The crisis in teen mental health and how Lifestyle Psychiatry can help

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Those of us in the mental health care professions have known about the crisis in adolescent mental health for many years. However, the U.S. Center for Disease Control (CDC) just released a report, the Youth Risk Behavior Survey, that highlights the problem with statistics that everyone can understand: In 2021, 42% of high school students experienced persistent feelings of sadness or hopelessness, 22% seriously considered attempting suicide, 18% made a suicide plan, and 10% attempted suicide. For teen girls, the figures are even higher: 57% felt persistently sad or hopeless, 30% seriously considered suicide, 24% made a suicide plan, and 13% attempted suicide.

With nearly half of our teens experiencing depression and about a quarter considering suicide, the situation meets the definition of a crisis. And yet, our mental health system is already overrun. There simply aren’t enough adolescent inpatient psychiatric hospital beds, and there aren’t enough adolescent mental health providers to accommodate this tidal wave of young patients. 

What can be done? CDC proposes that school based mental health be expanded. But would more help at school alone be enough? Is there anything that parents and other caregivers can do within the home?

Fortunately, the answer is yes. Lifestyle Medicine arrived as a board-certified branch of medicine in 2017. Lifestyle Medicine provides evidence-based recommendations for how to improve health, including mental health, in six domains: nutrition, exercise, sleep, stress reduction, social and emotional connectedness, and detoxification from chemical substances. Lifestyle Psychiatry, emphasizing the recommendations specific to mental health, has also arrived; its first textbook was published by the American Psychiatric Association in 2019. The recommendations of Lifestyle Psychiatry are readily implemented in the home. 

What are the recommendations of Lifestyle Psychiatry?

  1. For optimal nutrition to prevent, reverse, and treat deficiencies associated with depression, implement the Whole Food Plant Based diet, supplemented with vitamin B12. “Whole” means natural and unprocessed. “Plant based” means 90 to 95% plants, rather than animal based products.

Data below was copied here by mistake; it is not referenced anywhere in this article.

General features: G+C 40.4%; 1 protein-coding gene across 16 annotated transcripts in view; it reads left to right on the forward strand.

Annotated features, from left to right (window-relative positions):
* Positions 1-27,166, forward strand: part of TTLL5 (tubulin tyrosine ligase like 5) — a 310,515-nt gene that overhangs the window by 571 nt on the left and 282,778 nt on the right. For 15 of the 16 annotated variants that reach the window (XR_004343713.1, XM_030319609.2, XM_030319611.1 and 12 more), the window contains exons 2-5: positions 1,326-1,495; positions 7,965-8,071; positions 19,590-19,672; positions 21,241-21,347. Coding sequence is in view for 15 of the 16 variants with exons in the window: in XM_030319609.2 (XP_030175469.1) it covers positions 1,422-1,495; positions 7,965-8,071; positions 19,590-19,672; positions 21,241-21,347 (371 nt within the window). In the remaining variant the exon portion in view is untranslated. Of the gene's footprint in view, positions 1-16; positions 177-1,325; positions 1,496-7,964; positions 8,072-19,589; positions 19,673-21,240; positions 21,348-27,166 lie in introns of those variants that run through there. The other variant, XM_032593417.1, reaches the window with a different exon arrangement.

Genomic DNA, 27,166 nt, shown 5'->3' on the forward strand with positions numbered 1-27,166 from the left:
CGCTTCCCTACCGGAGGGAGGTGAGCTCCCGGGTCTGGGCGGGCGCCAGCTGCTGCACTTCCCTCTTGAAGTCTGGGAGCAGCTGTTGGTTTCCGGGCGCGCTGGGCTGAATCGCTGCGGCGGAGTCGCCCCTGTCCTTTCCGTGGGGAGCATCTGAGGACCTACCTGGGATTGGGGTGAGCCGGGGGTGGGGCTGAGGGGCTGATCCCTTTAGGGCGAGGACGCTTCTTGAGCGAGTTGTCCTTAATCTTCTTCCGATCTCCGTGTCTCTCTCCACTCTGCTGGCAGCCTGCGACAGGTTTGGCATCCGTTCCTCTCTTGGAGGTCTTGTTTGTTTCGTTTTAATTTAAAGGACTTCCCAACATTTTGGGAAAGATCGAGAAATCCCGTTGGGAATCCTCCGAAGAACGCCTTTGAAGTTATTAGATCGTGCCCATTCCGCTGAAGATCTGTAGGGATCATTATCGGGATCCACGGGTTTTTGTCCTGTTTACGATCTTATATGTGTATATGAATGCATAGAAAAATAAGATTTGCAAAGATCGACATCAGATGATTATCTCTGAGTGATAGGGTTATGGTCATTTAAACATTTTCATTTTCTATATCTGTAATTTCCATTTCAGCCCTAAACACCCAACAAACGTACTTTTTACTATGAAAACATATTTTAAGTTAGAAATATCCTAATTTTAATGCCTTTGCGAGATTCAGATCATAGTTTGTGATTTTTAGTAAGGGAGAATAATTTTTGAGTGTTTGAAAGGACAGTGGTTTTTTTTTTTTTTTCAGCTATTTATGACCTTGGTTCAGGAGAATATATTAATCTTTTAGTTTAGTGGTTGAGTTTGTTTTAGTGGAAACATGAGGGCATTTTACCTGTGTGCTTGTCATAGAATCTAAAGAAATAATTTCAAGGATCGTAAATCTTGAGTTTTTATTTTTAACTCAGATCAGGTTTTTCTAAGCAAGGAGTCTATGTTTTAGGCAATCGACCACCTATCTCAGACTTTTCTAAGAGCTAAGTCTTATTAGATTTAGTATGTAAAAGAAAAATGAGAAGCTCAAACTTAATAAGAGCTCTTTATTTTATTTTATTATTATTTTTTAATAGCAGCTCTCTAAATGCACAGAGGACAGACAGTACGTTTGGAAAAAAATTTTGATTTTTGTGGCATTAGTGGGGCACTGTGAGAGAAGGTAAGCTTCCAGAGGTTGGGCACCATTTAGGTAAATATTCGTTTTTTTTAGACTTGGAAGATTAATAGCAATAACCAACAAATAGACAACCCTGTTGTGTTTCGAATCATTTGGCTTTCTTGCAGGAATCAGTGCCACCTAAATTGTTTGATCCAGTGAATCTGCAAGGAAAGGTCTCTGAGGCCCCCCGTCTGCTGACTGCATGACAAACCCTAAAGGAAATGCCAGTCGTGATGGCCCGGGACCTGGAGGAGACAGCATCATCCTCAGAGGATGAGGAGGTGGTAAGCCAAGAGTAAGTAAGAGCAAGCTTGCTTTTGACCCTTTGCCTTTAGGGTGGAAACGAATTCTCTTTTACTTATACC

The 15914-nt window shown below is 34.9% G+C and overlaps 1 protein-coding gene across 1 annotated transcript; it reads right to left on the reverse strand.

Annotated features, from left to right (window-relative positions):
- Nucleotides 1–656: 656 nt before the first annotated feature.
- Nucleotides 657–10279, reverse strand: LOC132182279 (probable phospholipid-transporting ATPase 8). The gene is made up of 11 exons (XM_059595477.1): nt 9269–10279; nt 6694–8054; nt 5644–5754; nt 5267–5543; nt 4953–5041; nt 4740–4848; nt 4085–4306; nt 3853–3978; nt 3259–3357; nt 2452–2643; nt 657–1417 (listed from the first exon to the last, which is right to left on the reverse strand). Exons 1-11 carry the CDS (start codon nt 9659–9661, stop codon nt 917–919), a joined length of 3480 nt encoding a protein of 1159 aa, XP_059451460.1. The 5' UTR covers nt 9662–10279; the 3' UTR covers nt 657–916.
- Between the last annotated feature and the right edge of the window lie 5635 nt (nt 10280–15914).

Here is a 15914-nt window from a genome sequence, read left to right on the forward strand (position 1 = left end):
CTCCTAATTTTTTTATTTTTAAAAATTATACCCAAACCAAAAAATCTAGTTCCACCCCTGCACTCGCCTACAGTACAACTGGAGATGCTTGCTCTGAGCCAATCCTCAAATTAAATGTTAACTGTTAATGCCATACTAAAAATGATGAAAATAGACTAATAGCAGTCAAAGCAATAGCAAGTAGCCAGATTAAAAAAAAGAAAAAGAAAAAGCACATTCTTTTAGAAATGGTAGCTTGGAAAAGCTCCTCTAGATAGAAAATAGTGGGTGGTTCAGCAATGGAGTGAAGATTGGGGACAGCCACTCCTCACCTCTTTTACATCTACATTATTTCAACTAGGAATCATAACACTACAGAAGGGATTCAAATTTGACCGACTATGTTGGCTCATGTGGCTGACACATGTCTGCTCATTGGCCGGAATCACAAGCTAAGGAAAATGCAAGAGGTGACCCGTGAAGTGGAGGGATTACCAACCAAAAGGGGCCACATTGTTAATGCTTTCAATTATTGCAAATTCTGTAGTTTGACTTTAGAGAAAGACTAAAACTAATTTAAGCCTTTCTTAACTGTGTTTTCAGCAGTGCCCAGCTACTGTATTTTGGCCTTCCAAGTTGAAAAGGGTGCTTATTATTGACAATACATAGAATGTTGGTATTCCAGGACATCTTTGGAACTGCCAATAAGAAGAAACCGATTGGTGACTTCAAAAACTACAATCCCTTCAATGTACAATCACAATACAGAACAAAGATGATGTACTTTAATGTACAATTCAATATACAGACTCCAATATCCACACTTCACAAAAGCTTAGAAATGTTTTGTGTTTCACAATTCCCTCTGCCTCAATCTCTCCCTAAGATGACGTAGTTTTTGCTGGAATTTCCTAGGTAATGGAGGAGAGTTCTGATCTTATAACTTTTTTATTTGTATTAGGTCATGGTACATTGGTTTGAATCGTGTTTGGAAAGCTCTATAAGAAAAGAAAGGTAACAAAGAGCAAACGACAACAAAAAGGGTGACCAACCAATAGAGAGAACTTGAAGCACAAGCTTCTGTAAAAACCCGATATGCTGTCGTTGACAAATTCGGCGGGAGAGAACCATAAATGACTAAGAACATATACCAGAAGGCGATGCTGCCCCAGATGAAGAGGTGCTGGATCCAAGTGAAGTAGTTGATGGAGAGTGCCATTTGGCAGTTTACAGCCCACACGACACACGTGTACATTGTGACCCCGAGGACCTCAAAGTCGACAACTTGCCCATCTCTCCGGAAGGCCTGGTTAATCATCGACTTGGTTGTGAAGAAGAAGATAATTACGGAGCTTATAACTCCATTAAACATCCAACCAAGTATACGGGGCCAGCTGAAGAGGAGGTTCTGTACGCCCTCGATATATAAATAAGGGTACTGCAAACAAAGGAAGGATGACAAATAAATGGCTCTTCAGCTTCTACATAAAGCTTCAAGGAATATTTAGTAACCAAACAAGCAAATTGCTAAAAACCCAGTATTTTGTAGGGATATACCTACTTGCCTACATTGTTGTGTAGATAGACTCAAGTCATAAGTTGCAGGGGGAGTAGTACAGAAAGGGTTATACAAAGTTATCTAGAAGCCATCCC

2. For optimal fitness and to guard against a sedentary lifestyle, which can contribute to depression, teens should exercise 300 minutes each week. This could be 30 minutes 5 days each week, or 150 minutes each weekend day, or any combination of these that still adds up to 300 minutes per week.
  3. For adequate sleep, adolescents require anywhere between 7 and 9 hours each night. “Sleep hygiene” is the set of evidence-backed guidelines that promote restful, refreshing sleep. Research shows that, of all sleep hygiene recommendations, the most important is getting adequate sunlight, which can mean anywhere between 20 and 30 minutes, depending upon the time of day.
  4. Stress reduction, which consists of four things: decreasing the stressful events and requirements in teens’ lives down to manageable levels, increasing their resilience to stress with coping strategies, decreasing their perceptions of stress with therapies such as Cognitive Behavioral Therapy (CBT), and increasing their awareness of support from family and friends.
  5. Social and Emotional Connectedness, which speaks for itself. And
  6. Avoidance of or detoxification from chemical substances such as alcohol, nicotine, cannabis, and others that have been shown to be harmful to the adolescent brain.

The crisis in adolescent mental health is deep, and sufficient professional resources are lacking. But Lifestyle Psychiatry provides clear and definitive guidelines with which parents and other caregivers themselves can contribute to the mental and emotional well-being of their teens.

Cheryl L. Green, M.D., is a lifestyle psychiatrist based in Southern California and the author of Heal Your Daughter: How Lifestyle Psychiatry Can Save Her from Depression, Cutting, and Suicidal Thoughts.